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Pay-Phone Technology Innovations Hit the Big Apple

Aug. 20, 2015
New York City is also home to more than 11,000 payphones as of 2013. However, payphones are a technology of yesteryear...

New York City is home to many iconic tech wonders. The subway system is one of the oldest in the world. The Brooklyn Bridge was the first cable/suspension bridge erected. The Commissioners’ Plan grid system used throughout Manhattan celebrated 200 years in 2011.

New York City is also home to more than 11,000 pay phones as of 2013. However, pay phones are a technology of yesteryear and in the age of cell phones and mobile devices, pay phones are standing around collecting dust. In 1925, 25,000 pay phones were located in New York, covering the city in phone coverage, but as of 2013 that number is down more than 50%. Now, the NYC Department of Information Technology and Telecommunications, along with Renewable Edge and CityBridge, is attempting to add new life to pay phones, allowing them to once again be an important tech tool in the Big Apple.

In 2013, Renewable Edge LLC set out to rejuvenate the pay phone by adding solar power. Many pay phones have been “out of order” for years and have been cut off from the NYC power grids. Renewable Edge Solar Kit System replaces the utility grid power connection with a solar powered battery system. The solar battery powers the wireless routers that communicate with the existing cell towers. The Solar Kit System goes unnoticed as it is installed into the existing structure of the pay phone; it is only noticeable in pedestal pay phones. The system operates using custom, high efficiency solar panels, deep cycle rechargeable batteries, and MPPT or PWM charge controllers. These charge controllers protect the batteries from over-charging and over-discharging. Due to the shading of the tall buildings in city, the system is designed to compensate for the limited sunlight at street level. Advances in solar-power conversion technology have made solar power systems more cost-effective for smaller applications. As of May 2015, Renewable Edge has installed 1,000 Solar Kit Systems into existing pay phones.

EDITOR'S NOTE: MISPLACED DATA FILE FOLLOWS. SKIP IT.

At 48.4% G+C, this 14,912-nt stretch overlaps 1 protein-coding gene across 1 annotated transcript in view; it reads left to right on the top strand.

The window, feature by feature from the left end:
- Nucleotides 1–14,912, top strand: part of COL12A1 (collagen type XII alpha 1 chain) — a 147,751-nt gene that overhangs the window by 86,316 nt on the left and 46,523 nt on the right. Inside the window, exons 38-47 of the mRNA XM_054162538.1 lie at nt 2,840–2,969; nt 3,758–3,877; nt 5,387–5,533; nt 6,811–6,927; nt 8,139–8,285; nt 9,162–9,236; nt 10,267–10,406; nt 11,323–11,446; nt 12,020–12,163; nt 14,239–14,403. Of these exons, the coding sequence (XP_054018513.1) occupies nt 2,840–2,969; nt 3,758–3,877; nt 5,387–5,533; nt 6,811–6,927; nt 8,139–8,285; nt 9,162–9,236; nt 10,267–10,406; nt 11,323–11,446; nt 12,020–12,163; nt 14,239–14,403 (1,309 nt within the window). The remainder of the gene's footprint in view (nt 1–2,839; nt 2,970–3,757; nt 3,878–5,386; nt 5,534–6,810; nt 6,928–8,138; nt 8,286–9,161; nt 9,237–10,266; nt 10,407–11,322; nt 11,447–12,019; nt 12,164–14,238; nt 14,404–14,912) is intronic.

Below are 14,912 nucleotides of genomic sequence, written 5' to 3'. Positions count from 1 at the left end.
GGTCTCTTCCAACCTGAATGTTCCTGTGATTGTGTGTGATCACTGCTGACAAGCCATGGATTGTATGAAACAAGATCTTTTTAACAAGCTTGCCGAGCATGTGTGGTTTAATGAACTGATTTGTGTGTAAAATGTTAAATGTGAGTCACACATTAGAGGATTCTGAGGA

LinkNYC's "Links" will have several functions, from dialing 911 to providing free Wi-Fi, and will be installed throughout the five boroughs of New York City.

Turning pay phones into coin-operated solar-powered cell phones is updating an outdated technology to modern standards. The next step is turning them into wireless hotspots. LinkNYC is a plan developed by NYC and the CityBridge team to convert the old pay phones into Links. Links are connection points that will provide free 24/7 Wi-Fi, free phone calls within the U.S., a touchscreen interface to city services and directions, easy access to 911 and 311, free charging for personal mobile devices, and serve as digital displays for advertising and public service announcements. CityBridge is comprised of the technology and advertising companies Titan, Control Group, Qualcomm, and Comark. LinkNYC will utilize gigabit Wi-Fi. Gigabit Wi-Fi is more than a 100 times faster than the average public Wi-Fi and more than 20 times faster than the average home Internet service in NYC. By the end of 2015, the very first Links will be up and running. The goal is to install 10,000 Links across the five boroughs of NYC.

Almost all of our current technology depends on the Internet or machine-to-machine connectivity in one way or another. As personal device usage grows, we will depend more and more on Wi-Fi. Wearable technology, for example, in its current state, especially needs Wi-Fi to function independent of connectivity to other devices. Self-driving cars already have Bluetooth and Wi-Fi capability. Accessing public Wi-Fi will allow them to have up-to-date information on construction, traffic, and emergencies occurring around the city. The FCC ruling this past year has established that the internet is a utility that should be available to everyone. Free Wi-Fi provided by the city people live in is the next logical step. This will benefit many small businesses and families by being able to rely on internet access. It will not be perfect. Security and a reliable connection will most likely be a problem as it is with our current internet standards. However, public Wi-Fi will become a necessity and as a result New York City's pay phones are getting a second chance.

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